God is with us. May Christ, who by his incarnation, gathered into one, all things earthly and heavenly, fill you with joy and peace.
Rev’d Eileen Harrop
Our churches continue to be open daily for private prayer.
Please read the separate Covid page outlining the modified approach for each church for the details.
Click for St Mary’s Coronavirus Information
Click for St Andrew’s Coronavirus Information
The Collect for the 2nd Sunday of Epiphany
in Christ you make all things new:
transform the poverty of our nature by the riches of your grace,
and in the renewal of our lives
make known your heavenly glory;
through Jesus Christ your Son our Lord,
who is alive and reigns with you,
in the unity of the Holy Spirit,
one God, now and for ever.
God of glory,
you nourish us with your Word
who is the bread of life:
fill us with your Holy Spirit
that through us the light of your glory
may shine in all the world.
We ask this in the name of Jesus Christ our Lord.
The First Reading
1 Corinthians 12: 1-11
1 Now concerning spiritual gifts, brothers and sisters, I do not want you to be uninformed. 2 You know that when you were pagans, you were enticed and led astray to idols that could not speak. 3 Therefore I want you to understand that no one speaking by the Spirit of God ever says ‘Let Jesus be cursed!’ and no one can say ‘Jesus is Lord’ except by the Holy Spirit.
4 Now there are varieties of gifts, but the same Spirit; 5 and there are varieties of services, but the same Lord; 6 and there are varieties of activities, but it is the same God who activates all of them in everyone. 7 To each is given the manifestation of the Spirit for the common good. 8 To one is given through the Spirit the utterance of wisdom, and to another the utterance of knowledge according to the same Spirit, 9 to another faith by the same Spirit, to another gifts of healing by the one Spirit, 10 to another the working of miracles, to another prophecy, to another the discernment of spirits, to another various kinds of tongues, to another the interpretation of tongues. 11 All these are activated by one and the same Spirit, who allots to each one individually just as the Spirit chooses.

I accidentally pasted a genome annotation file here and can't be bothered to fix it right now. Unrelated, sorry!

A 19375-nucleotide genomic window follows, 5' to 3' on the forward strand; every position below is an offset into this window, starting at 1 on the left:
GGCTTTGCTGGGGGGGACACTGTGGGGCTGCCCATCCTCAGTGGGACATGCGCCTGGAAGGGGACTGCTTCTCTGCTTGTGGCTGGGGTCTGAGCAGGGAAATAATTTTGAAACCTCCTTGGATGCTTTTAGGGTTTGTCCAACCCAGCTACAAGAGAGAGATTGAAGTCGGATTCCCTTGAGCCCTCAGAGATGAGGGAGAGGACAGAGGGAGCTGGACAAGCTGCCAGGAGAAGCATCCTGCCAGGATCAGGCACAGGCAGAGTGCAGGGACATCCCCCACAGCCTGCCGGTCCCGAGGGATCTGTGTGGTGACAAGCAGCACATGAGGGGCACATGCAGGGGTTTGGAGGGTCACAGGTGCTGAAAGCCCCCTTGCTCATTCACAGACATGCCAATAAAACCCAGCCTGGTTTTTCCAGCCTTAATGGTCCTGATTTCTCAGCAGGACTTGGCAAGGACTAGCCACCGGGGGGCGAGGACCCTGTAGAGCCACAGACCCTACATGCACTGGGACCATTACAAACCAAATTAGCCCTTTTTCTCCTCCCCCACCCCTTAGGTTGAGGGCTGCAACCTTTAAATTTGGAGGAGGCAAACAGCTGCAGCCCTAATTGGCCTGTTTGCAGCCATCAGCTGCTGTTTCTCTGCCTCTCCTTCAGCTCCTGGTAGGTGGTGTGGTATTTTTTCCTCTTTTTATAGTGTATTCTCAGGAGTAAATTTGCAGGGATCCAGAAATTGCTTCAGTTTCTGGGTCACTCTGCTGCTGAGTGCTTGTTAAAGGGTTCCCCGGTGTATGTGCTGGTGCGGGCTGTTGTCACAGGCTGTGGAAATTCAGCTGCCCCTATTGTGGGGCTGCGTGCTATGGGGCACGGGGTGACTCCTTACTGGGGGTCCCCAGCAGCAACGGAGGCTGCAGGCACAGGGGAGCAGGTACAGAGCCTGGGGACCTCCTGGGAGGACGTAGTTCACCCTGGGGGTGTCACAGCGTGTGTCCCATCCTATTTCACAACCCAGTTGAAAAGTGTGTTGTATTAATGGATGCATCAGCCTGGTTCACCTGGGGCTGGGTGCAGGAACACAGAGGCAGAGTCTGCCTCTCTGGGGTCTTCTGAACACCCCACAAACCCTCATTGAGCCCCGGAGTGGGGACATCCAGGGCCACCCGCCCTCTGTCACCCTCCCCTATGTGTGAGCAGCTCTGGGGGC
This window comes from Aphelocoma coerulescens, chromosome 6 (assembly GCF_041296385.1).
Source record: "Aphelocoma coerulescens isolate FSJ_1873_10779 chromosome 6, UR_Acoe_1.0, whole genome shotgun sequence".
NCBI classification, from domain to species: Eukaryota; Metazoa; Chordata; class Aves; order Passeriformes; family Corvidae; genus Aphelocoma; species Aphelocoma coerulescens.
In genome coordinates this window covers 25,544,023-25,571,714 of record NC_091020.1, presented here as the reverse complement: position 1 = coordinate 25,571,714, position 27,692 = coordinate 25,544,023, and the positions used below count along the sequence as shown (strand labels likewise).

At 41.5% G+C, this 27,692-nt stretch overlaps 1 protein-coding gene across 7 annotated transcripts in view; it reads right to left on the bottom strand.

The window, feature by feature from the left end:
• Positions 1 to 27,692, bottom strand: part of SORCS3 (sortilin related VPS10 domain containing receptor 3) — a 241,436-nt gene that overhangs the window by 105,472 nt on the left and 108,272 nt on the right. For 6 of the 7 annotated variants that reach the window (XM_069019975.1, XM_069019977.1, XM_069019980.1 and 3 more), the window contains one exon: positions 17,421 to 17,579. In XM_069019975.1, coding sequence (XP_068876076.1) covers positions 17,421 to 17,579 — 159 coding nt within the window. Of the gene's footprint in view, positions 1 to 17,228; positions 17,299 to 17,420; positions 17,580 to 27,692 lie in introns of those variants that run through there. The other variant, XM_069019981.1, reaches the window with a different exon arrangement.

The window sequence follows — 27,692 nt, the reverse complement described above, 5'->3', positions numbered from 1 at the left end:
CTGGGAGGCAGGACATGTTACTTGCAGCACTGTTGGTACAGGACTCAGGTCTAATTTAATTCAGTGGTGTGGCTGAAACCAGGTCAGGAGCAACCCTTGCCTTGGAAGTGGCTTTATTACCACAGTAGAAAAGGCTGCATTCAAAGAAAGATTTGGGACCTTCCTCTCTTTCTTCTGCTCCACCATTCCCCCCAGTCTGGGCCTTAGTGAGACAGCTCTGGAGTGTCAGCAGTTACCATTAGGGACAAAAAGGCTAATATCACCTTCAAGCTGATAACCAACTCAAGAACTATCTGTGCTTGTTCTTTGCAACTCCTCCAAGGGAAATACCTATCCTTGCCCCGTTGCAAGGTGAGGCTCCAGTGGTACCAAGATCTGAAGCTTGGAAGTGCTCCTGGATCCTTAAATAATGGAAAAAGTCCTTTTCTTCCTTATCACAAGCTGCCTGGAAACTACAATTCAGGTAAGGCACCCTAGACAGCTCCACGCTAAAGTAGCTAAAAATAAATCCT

1 On the third day there was a wedding in Cana of Galilee, and the mother of Jesus was there. 2 Jesus and his disciples had also been invited to the wedding. 3 When the wine gave out, the mother of Jesus said to him, ‘They have no wine.’ 4 And Jesus said to her, ‘Woman, what concern is that to you and to me? My hour has not yet come.’ 5 His mother said to the servants, ‘Do whatever he tells you.’
6 Now standing there were six stone water-jars for the Jewish rites of purification, each holding twenty or thirty gallons. 7 Jesus said to them, ‘Fill the jars with water.’ And they filled them up to the brim. 8 He said to them, ‘Now draw some out, and take it to the chief steward.’ So they took it. 9 When the steward tasted the water that had become wine, and did not know where it came from (though the servants who had drawn the water knew), the steward called the bridegroom 10 and said to him, ‘Everyone serves the good wine first, and then the inferior wine after the guests have become drunk. But you have kept the good wine until now.’